To be as eco-friendly as we can be, we’ve long abandoned buying water in plastic bottles. Instead, we filter water on our countertop and carry refillable bottles outside.

    And we feel good because one single Aquasana Clean Water Machine replaceable filter replaces more than 2,200 single-use plastic bottles.

    Makes a difference, doesn’t it?

    Here’s a video of Aquasana in action.

    Head to Aquasana.com or Amazon to purchase a machine. And while you’re there, look at the showerhead filtration system.

    Some quick bullets on whom to thank for modern water filtration systems. Here’s a more detailed discussion.

  • 1st Century B.C.E., Greece. Hippocrates invented a primitive water filter using a cloth bag/ Known as the “Hippocratic sleeve,” it was used to filter out solids and other impurities from drinking water.
  • Early 1600s, England. Sir Robert Bacon experimented with a sand filtration technique, but it didn’t work. It did, however, encourage other scientists to work on improving his idea.
  • 1685, Italy. Physicist Lucas Antonius Portius developed a multiple sand filtration method that was much closer to what we use today.
  • 1804, Scotland. Scientist John Gibb, picked up on Bacon’s work and created the first effective slow sand water filter.
  • 1827, England. John Doulton used silica and fired clay to create a porous ceramic filter, which led to the first modern water filter. It removed impurities like cholera and other disease-causing agents from the Thames River, saving many lives. His company still makes ceramic filters today! (He was the father of Henry Doulton, who created the Royal Doulton line of fine porcelain dishware.)
  • 1860s, France. Chemist Louis Pasteur’s discoveries that many diseases are caused by bacteria led him to the process of pasteurization, which still uses high heat to kill bacteria in food and drink.
  • 1890s, U.S. Water purification and treatment advances developed quickly and municipal water treatment plants were upgraded to rapid sand-based filtration.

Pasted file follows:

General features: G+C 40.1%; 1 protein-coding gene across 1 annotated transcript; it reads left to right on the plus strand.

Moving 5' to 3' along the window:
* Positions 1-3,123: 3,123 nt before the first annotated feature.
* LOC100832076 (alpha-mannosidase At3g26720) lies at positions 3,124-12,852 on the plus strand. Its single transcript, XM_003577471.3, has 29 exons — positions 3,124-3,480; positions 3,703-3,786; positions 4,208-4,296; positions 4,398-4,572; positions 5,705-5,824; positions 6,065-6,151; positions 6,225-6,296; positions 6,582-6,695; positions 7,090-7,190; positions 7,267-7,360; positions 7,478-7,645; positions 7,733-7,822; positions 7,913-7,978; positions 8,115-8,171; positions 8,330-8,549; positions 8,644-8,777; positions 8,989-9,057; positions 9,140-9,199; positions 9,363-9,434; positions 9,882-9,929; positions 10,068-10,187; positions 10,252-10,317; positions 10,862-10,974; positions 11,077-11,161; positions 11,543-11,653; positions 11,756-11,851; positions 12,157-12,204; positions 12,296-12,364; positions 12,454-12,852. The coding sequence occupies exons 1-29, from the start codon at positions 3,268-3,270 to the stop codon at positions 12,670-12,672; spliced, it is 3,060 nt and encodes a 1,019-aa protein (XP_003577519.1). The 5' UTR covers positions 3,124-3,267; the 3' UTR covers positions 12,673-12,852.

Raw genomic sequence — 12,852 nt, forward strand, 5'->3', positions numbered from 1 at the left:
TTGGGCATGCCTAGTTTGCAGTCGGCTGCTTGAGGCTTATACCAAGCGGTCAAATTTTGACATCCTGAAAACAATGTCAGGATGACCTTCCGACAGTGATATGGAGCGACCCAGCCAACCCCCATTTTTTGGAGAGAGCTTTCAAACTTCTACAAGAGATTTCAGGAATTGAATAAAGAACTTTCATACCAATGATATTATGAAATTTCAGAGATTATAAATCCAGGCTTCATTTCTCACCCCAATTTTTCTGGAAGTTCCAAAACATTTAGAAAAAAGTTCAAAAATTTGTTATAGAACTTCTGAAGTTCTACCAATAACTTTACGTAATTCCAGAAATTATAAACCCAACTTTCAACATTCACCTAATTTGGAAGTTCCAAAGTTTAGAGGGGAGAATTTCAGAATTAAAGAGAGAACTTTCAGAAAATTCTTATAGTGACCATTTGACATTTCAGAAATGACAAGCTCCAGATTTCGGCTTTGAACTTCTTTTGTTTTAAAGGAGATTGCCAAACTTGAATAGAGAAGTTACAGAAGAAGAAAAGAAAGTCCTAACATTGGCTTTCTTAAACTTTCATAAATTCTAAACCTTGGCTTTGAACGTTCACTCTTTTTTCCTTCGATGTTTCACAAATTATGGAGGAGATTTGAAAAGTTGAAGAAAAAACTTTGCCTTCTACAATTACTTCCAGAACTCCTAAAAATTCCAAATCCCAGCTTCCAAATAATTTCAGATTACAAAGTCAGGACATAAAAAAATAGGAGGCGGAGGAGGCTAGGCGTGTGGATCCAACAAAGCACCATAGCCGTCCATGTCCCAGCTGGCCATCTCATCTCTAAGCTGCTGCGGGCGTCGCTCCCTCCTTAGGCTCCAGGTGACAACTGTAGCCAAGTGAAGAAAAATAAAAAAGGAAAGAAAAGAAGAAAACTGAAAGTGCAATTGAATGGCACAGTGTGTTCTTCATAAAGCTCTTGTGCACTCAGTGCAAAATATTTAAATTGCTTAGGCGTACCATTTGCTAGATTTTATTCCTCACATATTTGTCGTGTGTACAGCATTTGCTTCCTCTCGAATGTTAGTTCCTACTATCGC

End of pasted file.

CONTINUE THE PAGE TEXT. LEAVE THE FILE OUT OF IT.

• 1903, England. King’s Royal Commission on Water Supplies recommended that the first modern water treatment facilities be built in the U.K.
  • 1974, U.S. The Safe Drinking Water Act set standards for the quality of drinking water and required water utilities to treat water to meet new safety standards.
  • 1966, Germany. A company developed a water filtration pitcher named Haushaltswasserfilter I (“Home Water Filter 1). This led to the Brita and Pur cartridge-based pitcher filter systems. It also led to today’s wide variety of pitchers, electric countertop systems, faucet-mounted and under-skink filters, and whole-house filters.
  • What’s next? As water supplies become increasingly scarce, the need for more efficient water filtration technology becomes greater. Researchers are now exploring using thin membranes to remove impurities from water, as well as nanotechnology, the use of tiny particles to filter water more effectively.
    Chart: Why People Filter Their Water
    [8] Why consumers filter their water.


    *PFAs are man-made chemicals that have been used in industry and consumer products since the 1950s. They have been used to make nonstick cookware, water-repellent clothing, stain-resistant fabrics and carpets, some cosmetics, some firefighting foams, and products that resist grease, water, and oil. Research indicates that they can have harmful health effects. Here’s more about them.